By Anand Vasu
On April 21, the Manhattan District Attorney announced initiatives that would change the way cases with regards to prostitution and unlicensed massage would be prosecuted in the jurisdiction.
District Attorney Cyrus R Vance Jr., who heads one of the most high profile law enforcement offices in the United States, asked the courts to dismiss 914 open cases involving prostitution and unlicensed massage, and 5,080 cases of loitering for the purposes of prostitution.
Some of these cases dates back to the 1970s and 1980s.
According to a press release from the Manhattan DA’s office, the moves are aimed at “preventing unnecessary future contacts with the criminal justice system, eliminating the collateral consequences associated with having a prostitution case or conviction, and empowering New Yorkers to interact with law enforcement without fear of arrest or deportation.”
To put it more simply, Manhattan law enforcement is now recognizing the fact that many of those trafficked into the sex trade, either as sex workers or workers in unlicensed massage parlors, were traditional targets of prosecution.
However, in many cases, these individuals did not choose their profession, or have a choice in breaking existing law.
Even with that being the case, individuals arrested and prosecuted under these laws suffered after, as it became difficult for them to find employment in other spheres with a criminal record to their name.
In announcing the latest initiatives, the Manhattan DA’s office also clarified that there would be no change in how law enforcement viewed those who solicited paid sex, or those who trafficked people for sex, or those who profited from prostitution or allied activities.
“Over the last decade we’ve learned from those with lived experience, and from our own experience on the ground: criminally prosecuting prostitution does not make us safer, and too often, achieves the opposite result by further marginalizing vulnerable New Yorkers,” said District Attorney Vance. “For years, rather than seeking criminal convictions, my office has reformed its practice to offer services to individuals arrested for prostitution. Now, we will decline to prosecute these arrests outright, providing services and supports solely on a voluntary basis. By vacating warrants, dismissing cases, and erasing convictions for these charges, we are completing a paradigm shift in our approach.”
The action also gives closure to the “loitering for the purposes of prostitution law” also known as “walking while trans.” This law, which came into place in 1976 at a time when New York was attempting to clean up its image as a city of crime and sin, was repealed in February 2021.
“With today’s dismissals, we also close the book on Loitering for the Purpose of Prostitution, known as the ‘Walking While Trans’ for its decades of discriminatory enforcement, unfairly targeting members of the LGBTQ+ community,” said Vance. “I was proud to support the repeal of this bill, and thank Senator Brad Hoylman, Assemblywoman Amy Paulin, and the many, many survivors and advocates who fought to put an end to this practice.”
Vance also thanked Abigail Swenstein of the Legal Aid Society’s Exploitation Intervention Project, for her role.
“We thank the DA’s office, and most notably, the prosecutors in the human trafficking unit, who have listened to and acted on the knowledge gained from speaking to advocates and most importantly, survivors and those with lived experience as sex workers,” Swenstein said. “However, this policy should not supplant the need to pass legislation that would fully decriminalize sex work and provide for criminal record relief for people convicted of prostitution offense.”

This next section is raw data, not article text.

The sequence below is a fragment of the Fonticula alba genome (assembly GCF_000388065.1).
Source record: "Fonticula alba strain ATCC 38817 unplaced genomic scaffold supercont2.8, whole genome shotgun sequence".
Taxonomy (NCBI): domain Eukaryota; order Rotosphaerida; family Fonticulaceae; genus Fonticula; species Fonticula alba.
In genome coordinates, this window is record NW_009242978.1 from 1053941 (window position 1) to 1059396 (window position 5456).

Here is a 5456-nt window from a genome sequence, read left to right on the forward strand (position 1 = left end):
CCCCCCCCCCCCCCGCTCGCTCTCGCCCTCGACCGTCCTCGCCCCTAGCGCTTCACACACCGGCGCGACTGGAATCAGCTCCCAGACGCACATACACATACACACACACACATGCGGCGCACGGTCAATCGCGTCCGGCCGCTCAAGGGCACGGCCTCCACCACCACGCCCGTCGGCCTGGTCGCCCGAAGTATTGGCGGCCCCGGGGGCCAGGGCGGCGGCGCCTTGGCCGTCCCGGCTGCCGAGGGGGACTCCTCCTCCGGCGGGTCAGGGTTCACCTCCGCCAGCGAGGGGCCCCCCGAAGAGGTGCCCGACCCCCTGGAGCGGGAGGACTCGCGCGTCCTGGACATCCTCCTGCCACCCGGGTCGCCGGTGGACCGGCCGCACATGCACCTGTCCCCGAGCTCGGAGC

Manhattan is not the first region to adopt such an approach. Already, Baltimore and Philadelphia have put in place provisions through which they have declined to prosecute sex workers.
A 2020 study titled The Harmful Consequences Of Sex Work Criminalization On Health And Rights, conducted by the Sex Works and Allies Network in conjunction with Yale Global Health Justice Partnership, noted that “Many people in the sex sector are caught in cycles of surveillance and criminalization for lower-level “quality of life” offenses, including but not limited to prostitution offenses. Street-based sex workers, for instance, are often targeted for arrest under trespassing, loitering, and vagrancy laws. This revolving door of criminal legal system involvement has short- and long-term destabilizing and disempowering effects on sex workers and their communities.”
The study found that the criminalization of sex workers exacerbated ongoing race and gender discrimination and raised barriers to housing, public benefits, and other social supports.
Critically, the study observed: “There is no evidence that criminalizing sex work deters those who may sell or buy sex. Instead, the evidence shows that criminalization, whether full or partial (the latter only targets buyers), makes sex work more dangerous; drives sex workers into more isolated locations; impedes the use of safety and harm reduction strategies; makes it more risky to report violence and abuse from clients, managers, and law enforcement; and increases risk of exposure to HIV and other sexually transmitted infections.”
The ACLU also has strong opinions on the subject. In October 2020, an ACLU report recommended the decriminalization of “all consensual sex work, including prostitution, among adults.” The report recommended the elimination of unwanted police presence among the sex work community and called for supporting sex workers and listening to the recommendations of community organizers who lead sex work decriminalization groups and grassroots organizations.